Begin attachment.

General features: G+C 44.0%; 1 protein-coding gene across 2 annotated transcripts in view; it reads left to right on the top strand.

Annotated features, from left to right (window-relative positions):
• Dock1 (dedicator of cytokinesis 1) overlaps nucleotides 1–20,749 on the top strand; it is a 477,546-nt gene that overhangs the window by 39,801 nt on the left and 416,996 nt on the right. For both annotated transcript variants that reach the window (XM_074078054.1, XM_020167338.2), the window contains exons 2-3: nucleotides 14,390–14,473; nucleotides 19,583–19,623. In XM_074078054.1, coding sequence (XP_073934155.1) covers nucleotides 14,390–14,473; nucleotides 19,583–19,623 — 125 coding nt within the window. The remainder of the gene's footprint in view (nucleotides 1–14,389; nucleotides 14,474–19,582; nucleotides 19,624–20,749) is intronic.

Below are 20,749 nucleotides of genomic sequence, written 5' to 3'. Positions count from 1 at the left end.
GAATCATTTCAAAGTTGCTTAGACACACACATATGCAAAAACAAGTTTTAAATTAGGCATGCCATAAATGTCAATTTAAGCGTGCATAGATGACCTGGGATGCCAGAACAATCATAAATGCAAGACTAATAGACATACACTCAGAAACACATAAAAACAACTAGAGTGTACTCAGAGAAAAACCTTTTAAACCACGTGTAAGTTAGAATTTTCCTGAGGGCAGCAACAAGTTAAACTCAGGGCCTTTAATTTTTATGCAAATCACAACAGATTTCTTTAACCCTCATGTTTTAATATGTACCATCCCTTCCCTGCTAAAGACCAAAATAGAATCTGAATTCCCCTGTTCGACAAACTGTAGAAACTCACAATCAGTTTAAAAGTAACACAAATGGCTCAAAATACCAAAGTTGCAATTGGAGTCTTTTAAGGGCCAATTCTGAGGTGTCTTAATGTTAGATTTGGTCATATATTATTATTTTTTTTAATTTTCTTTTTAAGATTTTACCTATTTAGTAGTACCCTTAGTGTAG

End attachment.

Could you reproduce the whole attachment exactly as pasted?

General features: G+C 44.0%; 1 protein-coding gene across 2 annotated transcripts in view; it reads left to right on the top strand.

Annotated features, from left to right (window-relative positions):
• Dock1 (dedicator of cytokinesis 1) overlaps nucleotides 1–20,749 on the top strand; it is a 477,546-nt gene that overhangs the window by 39,801 nt on the left and 416,996 nt on the right. For both annotated transcript variants that reach the window (XM_074078054.1, XM_020167338.2), the window contains exons 2-3: nucleotides 14,390–14,473; nucleotides 19,583–19,623. In XM_074078054.1, coding sequence (XP_073934155.1) covers nucleotides 14,390–14,473; nucleotides 19,583–19,623 — 125 coding nt within the window. The remainder of the gene's footprint in view (nucleotides 1–14,389; nucleotides 14,474–19,582; nucleotides 19,624–20,749) is intronic.

Below are 20,749 nucleotides of genomic sequence, written 5' to 3'. Positions count from 1 at the left end.
GAATCATTTCAAAGTTGCTTAGACACACACATATGCAAAAACAAGTTTTAAATTAGGCATGCCATAAATGTCAATTTAAGCGTGCATAGATGACCTGGGATGCCAGAACAATCATAAATGCAAGACTAATAGACATACACTCAGAAACACATAAAAACAACTAGAGTGTACTCAGAGAAAAACCTTTTAAACCACGTGTAAGTTAGAATTTTCCTGAGGGCAGCAACAAGTTAAACTCAGGGCCTTTAATTTTTATGCAAATCACAACAGATTTCTTTAACCCTCATGTTTTAATATGTACCATCCCTTCCCTGCTAAAGACCAAAATAGAATCTGAATTCCCCTGTTCGACAAACTGTAGAAACTCACAATCAGTTTAAAAGTAACACAAATGGCTCAAAATACCAAAGTTGCAATTGGAGTCTTTTAAGGGCCAATTCTGAGGTGTCTTAATGTTAGATTTGGTCATATATTATTATTTTTTTTAATTTTCTTTTTAAGATTTTACCTATTTAGTAGTACCCTTAGTGTAG